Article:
Shike – Day 256 of 306

The emptiness of the place seemed utterly strange to Moko. All the Buddhist temples he had seen were adorned with gold, crowded with statues painted in dazzling colours. Shinto temples, bare as they were, were palatial in comparison to this. Only Eisen’s meditation hall was as plain, and even that had a statue of Daruma, the founder of Zen, for trainees to contemplate. The Pearl Temple was nearly filled when Moko entered. The white robes sat in front, grey robes in the rear. Moko sank down near the rear and waited. The hollow booming continued, and behind him he could hear the shuffling of sandalled feet as the rest of the monks entered the temple.

Abruptly, there was silence. Abbot Taitaro and Shiké Jebu came from behind the altar. The shiké was naked. His body, all bone and stringy muscle, was pocked and criss-crossed with scars. Nakedness in a temple? That startled Moko, reminding him of the rumour about unseemly Zinja practices. Taitaro wore his white abbot’s robe.

Father and son faced the assembled Zinja. Taitaro began a long incantation that Moko found impossible to follow. The old abbot called upon the sun, the moon, the stars, the earth and various forces of nature to witness and bless what they did this night. The invocation was partly sung, partly spoken in a weird high-pitched keen, and it went on for a long time. Taitaro’s voice in recent years had lost resonance and was frail and reedy.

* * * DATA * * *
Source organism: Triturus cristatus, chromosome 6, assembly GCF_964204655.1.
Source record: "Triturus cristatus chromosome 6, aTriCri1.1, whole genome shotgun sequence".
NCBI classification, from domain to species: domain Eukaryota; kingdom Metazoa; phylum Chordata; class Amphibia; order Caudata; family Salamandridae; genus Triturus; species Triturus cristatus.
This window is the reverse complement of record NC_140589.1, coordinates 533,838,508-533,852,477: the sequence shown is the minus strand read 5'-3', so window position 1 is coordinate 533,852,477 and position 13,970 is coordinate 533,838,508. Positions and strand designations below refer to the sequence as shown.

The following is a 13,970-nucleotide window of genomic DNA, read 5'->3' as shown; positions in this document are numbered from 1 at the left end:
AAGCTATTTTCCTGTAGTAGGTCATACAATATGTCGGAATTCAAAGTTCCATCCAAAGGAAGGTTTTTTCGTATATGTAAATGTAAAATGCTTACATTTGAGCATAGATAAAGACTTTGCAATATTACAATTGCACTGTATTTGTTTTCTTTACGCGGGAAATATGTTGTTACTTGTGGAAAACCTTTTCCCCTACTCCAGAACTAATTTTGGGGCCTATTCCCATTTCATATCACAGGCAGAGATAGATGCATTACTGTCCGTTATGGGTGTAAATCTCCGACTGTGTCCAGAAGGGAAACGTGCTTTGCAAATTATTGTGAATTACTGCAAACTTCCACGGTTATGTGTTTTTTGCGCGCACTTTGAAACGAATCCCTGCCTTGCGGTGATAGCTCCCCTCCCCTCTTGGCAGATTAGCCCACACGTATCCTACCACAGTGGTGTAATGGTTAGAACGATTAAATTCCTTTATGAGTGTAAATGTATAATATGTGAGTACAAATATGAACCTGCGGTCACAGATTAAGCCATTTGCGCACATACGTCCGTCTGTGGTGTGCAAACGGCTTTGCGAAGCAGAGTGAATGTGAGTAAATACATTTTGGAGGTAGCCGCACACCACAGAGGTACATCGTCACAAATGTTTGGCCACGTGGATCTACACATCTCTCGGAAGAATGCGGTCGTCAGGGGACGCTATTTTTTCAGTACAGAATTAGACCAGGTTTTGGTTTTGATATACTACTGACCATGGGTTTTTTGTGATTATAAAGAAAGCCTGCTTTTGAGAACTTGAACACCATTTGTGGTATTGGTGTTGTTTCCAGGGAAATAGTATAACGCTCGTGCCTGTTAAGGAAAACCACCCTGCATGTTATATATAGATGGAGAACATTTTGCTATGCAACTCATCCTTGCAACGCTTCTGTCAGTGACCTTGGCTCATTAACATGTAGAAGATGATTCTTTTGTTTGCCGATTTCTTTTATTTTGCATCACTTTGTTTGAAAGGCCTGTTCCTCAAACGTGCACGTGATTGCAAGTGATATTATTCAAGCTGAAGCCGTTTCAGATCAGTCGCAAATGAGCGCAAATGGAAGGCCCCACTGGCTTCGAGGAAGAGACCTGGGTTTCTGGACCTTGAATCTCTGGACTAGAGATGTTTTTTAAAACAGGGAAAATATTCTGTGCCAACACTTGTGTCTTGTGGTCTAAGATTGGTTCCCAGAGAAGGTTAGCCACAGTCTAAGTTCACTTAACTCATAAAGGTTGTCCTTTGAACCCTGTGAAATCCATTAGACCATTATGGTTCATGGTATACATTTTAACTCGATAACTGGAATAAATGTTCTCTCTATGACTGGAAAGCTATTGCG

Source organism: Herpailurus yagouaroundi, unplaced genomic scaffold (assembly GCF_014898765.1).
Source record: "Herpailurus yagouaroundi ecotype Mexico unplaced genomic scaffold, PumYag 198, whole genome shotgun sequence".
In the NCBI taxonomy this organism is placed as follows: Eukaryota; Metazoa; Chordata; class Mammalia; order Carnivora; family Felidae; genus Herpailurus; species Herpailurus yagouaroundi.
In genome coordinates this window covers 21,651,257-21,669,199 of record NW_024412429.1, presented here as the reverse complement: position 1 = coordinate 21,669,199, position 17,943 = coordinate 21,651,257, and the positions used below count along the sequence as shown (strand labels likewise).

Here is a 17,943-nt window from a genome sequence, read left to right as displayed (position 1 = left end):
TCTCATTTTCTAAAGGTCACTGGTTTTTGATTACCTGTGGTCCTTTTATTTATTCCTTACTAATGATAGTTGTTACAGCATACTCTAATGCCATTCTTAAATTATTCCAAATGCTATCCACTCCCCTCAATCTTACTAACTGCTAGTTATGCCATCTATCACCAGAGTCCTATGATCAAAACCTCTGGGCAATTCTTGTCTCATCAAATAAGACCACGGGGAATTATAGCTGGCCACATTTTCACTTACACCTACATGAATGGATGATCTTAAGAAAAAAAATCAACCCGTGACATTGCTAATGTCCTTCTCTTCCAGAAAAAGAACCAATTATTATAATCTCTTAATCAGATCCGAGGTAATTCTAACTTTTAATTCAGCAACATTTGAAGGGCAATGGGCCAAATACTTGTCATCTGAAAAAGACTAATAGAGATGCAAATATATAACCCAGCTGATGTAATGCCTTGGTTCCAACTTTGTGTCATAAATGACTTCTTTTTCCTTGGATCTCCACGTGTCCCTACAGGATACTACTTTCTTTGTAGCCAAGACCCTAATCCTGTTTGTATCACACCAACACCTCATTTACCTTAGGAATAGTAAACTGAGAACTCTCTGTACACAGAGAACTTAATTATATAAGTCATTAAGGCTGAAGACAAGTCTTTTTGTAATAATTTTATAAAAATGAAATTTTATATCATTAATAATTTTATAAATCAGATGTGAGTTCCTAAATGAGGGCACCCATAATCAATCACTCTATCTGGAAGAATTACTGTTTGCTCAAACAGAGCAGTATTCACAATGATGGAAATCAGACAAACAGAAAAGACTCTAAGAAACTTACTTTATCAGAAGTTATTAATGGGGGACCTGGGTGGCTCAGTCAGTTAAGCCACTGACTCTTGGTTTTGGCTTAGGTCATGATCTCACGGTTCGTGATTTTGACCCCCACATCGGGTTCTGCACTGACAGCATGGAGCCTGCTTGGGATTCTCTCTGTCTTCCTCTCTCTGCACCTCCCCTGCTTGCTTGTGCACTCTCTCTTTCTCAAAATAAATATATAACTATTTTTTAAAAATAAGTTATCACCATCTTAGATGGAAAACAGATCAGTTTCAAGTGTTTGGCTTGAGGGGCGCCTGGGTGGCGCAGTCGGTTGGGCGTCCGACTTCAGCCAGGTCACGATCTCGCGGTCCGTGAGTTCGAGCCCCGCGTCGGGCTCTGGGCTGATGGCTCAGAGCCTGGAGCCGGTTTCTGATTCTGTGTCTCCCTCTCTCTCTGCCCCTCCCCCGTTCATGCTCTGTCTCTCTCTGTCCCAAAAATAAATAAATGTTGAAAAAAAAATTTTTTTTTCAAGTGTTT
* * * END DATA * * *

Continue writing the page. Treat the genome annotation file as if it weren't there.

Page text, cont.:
At last the old abbot said, “Monk Jebu, most deeply do we regret that we must call you from your life of action in the outermost circle of our Order. Are you willing to teach others even though this may deprive you of the opportunity for greater attainments?”

Jebu’s voice was clear and firm, a startling contrast to the feeble voice of his father. “It is time for me to try what I can accomplish in a different circle of the Order.” Moko sensed that both Taitaro and Jebu were reciting lines from an ancient ritual. The aroma of incense filled his nostrils, a scent different from any he had ever smelled, somewhere between cedar and ch’ai. He felt himself relaxing.

“Once before, the Order asked you to undergo an ordeal that might end in your death,” Taitaro said. “This is required of you again.”

“I am willing.”

Taitaro raised an arm. “Let him be bound and threatened.”